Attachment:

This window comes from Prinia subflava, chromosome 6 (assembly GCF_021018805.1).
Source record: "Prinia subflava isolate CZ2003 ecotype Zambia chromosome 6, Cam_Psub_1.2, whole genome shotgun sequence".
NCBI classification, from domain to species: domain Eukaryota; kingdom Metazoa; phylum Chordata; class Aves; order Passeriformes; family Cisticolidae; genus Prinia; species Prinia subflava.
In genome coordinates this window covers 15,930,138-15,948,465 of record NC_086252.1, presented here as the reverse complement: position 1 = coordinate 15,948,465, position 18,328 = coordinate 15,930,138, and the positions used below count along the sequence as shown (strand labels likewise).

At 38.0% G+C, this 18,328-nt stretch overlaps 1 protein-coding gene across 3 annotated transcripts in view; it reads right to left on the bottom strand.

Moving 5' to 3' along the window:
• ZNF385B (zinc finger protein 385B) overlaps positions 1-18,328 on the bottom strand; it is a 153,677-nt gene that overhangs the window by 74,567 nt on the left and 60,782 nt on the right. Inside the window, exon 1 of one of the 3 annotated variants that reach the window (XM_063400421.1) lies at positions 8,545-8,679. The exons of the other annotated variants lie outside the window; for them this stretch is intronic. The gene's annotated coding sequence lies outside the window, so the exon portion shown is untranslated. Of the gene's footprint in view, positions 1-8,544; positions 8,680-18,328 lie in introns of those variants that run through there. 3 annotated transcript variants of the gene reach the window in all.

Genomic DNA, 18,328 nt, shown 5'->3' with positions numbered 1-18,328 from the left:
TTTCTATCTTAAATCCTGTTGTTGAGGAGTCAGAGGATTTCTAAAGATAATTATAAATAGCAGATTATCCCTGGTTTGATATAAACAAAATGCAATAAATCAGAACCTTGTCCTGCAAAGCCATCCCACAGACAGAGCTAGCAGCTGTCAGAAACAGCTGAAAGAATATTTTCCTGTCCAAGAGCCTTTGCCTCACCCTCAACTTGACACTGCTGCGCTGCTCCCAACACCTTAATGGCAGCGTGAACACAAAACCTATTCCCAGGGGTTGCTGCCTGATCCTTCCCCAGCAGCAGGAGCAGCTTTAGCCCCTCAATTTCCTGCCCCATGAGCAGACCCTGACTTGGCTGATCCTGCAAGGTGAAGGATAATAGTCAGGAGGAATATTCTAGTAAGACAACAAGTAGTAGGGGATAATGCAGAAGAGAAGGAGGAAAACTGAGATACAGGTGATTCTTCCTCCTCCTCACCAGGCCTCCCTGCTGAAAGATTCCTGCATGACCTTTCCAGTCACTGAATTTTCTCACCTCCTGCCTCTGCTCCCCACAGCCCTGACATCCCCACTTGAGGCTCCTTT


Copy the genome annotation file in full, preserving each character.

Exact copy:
This window comes from Prinia subflava, chromosome 6 (assembly GCF_021018805.1).
Source record: "Prinia subflava isolate CZ2003 ecotype Zambia chromosome 6, Cam_Psub_1.2, whole genome shotgun sequence".
NCBI classification, from domain to species: domain Eukaryota; kingdom Metazoa; phylum Chordata; class Aves; order Passeriformes; family Cisticolidae; genus Prinia; species Prinia subflava.
In genome coordinates this window covers 15,930,138-15,948,465 of record NC_086252.1, presented here as the reverse complement: position 1 = coordinate 15,948,465, position 18,328 = coordinate 15,930,138, and the positions used below count along the sequence as shown (strand labels likewise).

At 38.0% G+C, this 18,328-nt stretch overlaps 1 protein-coding gene across 3 annotated transcripts in view; it reads right to left on the bottom strand.

Moving 5' to 3' along the window:
• ZNF385B (zinc finger protein 385B) overlaps positions 1-18,328 on the bottom strand; it is a 153,677-nt gene that overhangs the window by 74,567 nt on the left and 60,782 nt on the right. Inside the window, exon 1 of one of the 3 annotated variants that reach the window (XM_063400421.1) lies at positions 8,545-8,679. The exons of the other annotated variants lie outside the window; for them this stretch is intronic. The gene's annotated coding sequence lies outside the window, so the exon portion shown is untranslated. Of the gene's footprint in view, positions 1-8,544; positions 8,680-18,328 lie in introns of those variants that run through there. 3 annotated transcript variants of the gene reach the window in all.

Genomic DNA, 18,328 nt, shown 5'->3' with positions numbered 1-18,328 from the left:
TTTCTATCTTAAATCCTGTTGTTGAGGAGTCAGAGGATTTCTAAAGATAATTATAAATAGCAGATTATCCCTGGTTTGATATAAACAAAATGCAATAAATCAGAACCTTGTCCTGCAAAGCCATCCCACAGACAGAGCTAGCAGCTGTCAGAAACAGCTGAAAGAATATTTTCCTGTCCAAGAGCCTTTGCCTCACCCTCAACTTGACACTGCTGCGCTGCTCCCAACACCTTAATGGCAGCGTGAACACAAAACCTATTCCCAGGGGTTGCTGCCTGATCCTTCCCCAGCAGCAGGAGCAGCTTTAGCCCCTCAATTTCCTGCCCCATGAGCAGACCCTGACTTGGCTGATCCTGCAAGGTGAAGGATAATAGTCAGGAGGAATATTCTAGTAAGACAACAAGTAGTAGGGGATAATGCAGAAGAGAAGGAGGAAAACTGAGATACAGGTGATTCTTCCTCCTCCTCACCAGGCCTCCCTGCTGAAAGATTCCTGCATGACCTTTCCAGTCACTGAATTTTCTCACCTCCTGCCTCTGCTCCCCACAGCCCTGACATCCCCACTTGAGGCTCCTTT